I hope others will chip in with other external factors that retard social movements here.

But internally, I think it is absolutely fair to point the finger at UFPJ, ANSWER, NiON, et al and say they have systematically disorganized what was a million people marching against the war on the week it started, and was, the week of March 15, a group of less than 70,000 people marching nationwide. They managed to shrink a movement by more than 90 % and that is an outrage.

How and why they did that will take a piece longer than grunder would probably carry but I offer these thoughts.

They did it because they refuse to place the wars in context, as part of an international war of the rich on the poor (which always goes on but is intensifying fast), inside that inter-imperialist wars. It is, then, Capitalism and its twin, Imperialism. UFPJ will not say that because they inherit the bankrupt Browder policies of the CPUSA---and they think their inside operatives are actually secret, when in fact they both ARE the police and are known by the police--but their bogus concern for secrecy makes them conceal what they claim are their own "Class struggle" politics from the people.

In the absence of an analysis of capitalism/imperialism, these groups then are completely unable to develop strategies or tactics to respond, nor can they teach people strategies or tactics. Hence, they wind up with this piece meal crap that ends up "do your own thing."

Two other things appear to fall out from the failure to name and analyse capital: a failure to do a thorough criticism of the capitalist state, or capitalist democracy, as CAPITALIST democracy (thus making a three part error (1) dodging the Civics Class myths of democracy (2) not recognizing capitalist democracy as not democracy but its perversion as an executive committee and weapon of the ruling class, (3) making a fetish of democracy inside the resistance ===again boiling that down to "do your own thing," as in the ridiculous World Social Forum in Atlanta last year when people met in separate language/nation/class/race/sex groups then claimed to "march together."--and this kind of democracy only builds the racism/sexism etc that, if we do not demolish it, will be used to demolish us).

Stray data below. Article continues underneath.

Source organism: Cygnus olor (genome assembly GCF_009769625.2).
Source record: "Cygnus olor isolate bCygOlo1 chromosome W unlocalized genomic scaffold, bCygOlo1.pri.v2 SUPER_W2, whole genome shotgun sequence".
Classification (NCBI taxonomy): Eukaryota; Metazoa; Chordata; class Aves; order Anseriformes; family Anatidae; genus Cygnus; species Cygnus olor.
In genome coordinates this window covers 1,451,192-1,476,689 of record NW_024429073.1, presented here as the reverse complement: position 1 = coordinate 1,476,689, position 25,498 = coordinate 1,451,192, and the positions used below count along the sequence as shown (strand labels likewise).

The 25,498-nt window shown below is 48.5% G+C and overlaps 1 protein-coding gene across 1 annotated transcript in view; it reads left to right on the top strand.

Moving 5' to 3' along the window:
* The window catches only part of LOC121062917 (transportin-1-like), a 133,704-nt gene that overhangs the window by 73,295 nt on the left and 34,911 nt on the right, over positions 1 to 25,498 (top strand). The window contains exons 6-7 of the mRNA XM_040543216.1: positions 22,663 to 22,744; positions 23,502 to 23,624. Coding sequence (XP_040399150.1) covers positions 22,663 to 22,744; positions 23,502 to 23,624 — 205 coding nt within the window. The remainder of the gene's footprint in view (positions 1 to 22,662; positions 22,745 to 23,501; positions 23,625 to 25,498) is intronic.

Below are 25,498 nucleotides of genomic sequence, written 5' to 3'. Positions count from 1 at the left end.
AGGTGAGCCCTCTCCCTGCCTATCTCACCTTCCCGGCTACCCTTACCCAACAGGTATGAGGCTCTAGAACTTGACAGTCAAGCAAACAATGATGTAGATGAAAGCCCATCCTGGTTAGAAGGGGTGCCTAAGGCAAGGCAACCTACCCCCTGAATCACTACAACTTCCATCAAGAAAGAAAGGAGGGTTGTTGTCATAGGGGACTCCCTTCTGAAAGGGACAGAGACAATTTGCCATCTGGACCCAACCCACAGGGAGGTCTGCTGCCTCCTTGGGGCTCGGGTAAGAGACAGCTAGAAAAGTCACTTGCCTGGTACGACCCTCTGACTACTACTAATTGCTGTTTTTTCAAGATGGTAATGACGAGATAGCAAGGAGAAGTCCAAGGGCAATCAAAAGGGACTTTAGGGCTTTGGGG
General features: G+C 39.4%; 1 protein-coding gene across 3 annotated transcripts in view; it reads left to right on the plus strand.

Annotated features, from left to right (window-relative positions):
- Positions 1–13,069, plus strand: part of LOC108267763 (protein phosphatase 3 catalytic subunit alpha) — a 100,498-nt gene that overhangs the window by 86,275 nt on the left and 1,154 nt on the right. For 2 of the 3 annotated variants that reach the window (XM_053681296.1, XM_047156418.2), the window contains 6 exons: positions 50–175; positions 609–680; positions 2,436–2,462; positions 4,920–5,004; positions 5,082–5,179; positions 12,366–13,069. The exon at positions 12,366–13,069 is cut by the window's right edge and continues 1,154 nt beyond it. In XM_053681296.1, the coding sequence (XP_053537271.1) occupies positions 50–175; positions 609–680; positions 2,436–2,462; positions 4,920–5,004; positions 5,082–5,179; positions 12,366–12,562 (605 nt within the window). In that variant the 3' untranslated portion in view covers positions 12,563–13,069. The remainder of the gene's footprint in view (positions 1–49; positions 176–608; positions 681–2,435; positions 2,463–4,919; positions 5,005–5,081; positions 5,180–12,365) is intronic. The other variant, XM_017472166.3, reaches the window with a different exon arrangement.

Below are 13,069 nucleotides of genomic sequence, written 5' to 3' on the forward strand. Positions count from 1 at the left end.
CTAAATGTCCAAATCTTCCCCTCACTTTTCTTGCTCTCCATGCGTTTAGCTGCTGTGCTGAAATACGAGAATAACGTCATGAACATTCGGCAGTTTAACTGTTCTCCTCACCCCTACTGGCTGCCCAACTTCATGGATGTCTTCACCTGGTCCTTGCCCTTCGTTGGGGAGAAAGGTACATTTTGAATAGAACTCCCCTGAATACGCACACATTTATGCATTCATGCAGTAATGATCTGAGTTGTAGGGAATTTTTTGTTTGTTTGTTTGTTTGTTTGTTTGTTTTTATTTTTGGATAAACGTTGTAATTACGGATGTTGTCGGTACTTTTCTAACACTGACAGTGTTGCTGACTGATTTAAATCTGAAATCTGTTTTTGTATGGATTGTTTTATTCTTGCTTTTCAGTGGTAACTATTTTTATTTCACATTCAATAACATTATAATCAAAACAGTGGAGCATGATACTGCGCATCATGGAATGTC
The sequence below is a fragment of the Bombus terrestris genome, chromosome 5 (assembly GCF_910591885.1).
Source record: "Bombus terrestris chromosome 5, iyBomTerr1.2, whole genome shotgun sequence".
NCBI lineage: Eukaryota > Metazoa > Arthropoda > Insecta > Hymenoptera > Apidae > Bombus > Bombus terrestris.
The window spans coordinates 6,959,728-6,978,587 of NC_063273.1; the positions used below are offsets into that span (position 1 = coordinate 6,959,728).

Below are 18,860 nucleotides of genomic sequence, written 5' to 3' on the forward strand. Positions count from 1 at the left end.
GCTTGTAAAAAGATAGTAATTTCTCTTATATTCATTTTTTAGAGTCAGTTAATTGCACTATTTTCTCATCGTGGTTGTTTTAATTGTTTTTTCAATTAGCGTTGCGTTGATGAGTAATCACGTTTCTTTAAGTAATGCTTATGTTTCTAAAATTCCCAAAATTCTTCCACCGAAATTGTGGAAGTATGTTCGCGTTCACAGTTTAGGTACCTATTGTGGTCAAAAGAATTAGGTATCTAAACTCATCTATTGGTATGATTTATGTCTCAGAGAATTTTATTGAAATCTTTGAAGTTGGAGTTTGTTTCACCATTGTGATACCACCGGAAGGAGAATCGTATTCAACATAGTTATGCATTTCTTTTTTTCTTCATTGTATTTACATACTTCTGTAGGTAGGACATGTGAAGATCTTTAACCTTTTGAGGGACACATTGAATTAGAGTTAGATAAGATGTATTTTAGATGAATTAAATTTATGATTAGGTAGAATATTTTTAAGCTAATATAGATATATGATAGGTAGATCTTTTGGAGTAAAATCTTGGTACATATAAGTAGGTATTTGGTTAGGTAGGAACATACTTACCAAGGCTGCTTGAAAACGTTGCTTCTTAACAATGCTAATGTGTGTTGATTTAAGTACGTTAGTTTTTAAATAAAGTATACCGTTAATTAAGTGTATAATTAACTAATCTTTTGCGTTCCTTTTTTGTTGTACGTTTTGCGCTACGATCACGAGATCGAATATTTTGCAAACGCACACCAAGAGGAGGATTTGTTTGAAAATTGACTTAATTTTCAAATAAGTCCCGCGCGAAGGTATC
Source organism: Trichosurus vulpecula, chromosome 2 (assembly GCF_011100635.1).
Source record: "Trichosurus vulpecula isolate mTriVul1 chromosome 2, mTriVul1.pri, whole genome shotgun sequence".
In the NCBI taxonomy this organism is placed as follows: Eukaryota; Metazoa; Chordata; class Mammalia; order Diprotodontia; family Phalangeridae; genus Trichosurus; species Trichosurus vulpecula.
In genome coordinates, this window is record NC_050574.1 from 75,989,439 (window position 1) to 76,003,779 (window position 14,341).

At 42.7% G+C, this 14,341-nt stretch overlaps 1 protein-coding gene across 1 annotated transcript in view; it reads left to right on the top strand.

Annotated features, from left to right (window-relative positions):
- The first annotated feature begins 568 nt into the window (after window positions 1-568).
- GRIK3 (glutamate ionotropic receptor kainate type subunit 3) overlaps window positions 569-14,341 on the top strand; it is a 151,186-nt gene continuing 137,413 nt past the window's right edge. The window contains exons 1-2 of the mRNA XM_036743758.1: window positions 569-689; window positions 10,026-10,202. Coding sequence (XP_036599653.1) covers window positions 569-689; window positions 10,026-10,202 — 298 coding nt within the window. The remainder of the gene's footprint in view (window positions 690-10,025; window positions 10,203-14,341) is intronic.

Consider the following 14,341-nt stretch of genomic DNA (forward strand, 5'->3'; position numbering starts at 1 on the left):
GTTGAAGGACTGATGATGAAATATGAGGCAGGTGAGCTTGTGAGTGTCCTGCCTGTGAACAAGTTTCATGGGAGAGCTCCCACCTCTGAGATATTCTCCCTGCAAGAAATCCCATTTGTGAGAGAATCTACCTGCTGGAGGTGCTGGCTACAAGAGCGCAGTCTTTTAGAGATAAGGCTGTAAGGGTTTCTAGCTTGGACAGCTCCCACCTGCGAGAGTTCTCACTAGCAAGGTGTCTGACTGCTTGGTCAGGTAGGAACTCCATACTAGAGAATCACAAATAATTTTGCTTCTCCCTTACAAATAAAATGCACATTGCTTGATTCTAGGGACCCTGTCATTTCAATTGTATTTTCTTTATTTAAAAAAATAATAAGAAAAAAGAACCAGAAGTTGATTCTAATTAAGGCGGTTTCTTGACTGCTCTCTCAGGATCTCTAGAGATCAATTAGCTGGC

A systematic and complete analysis of capitalist democracy has not been done by the left for some time. But democracy as understood by most people and most of the left is, at the end of the day, just "what about ME?"

Anyone who seriously considers taking on an enemy that has a central command, advanced weapons, a more or less disciplined military, and disciplined police force, intelligence services, etc. and and enemy clearly willing to spill rivers of blood, with "democracy," well, that person cannot be taken seriously.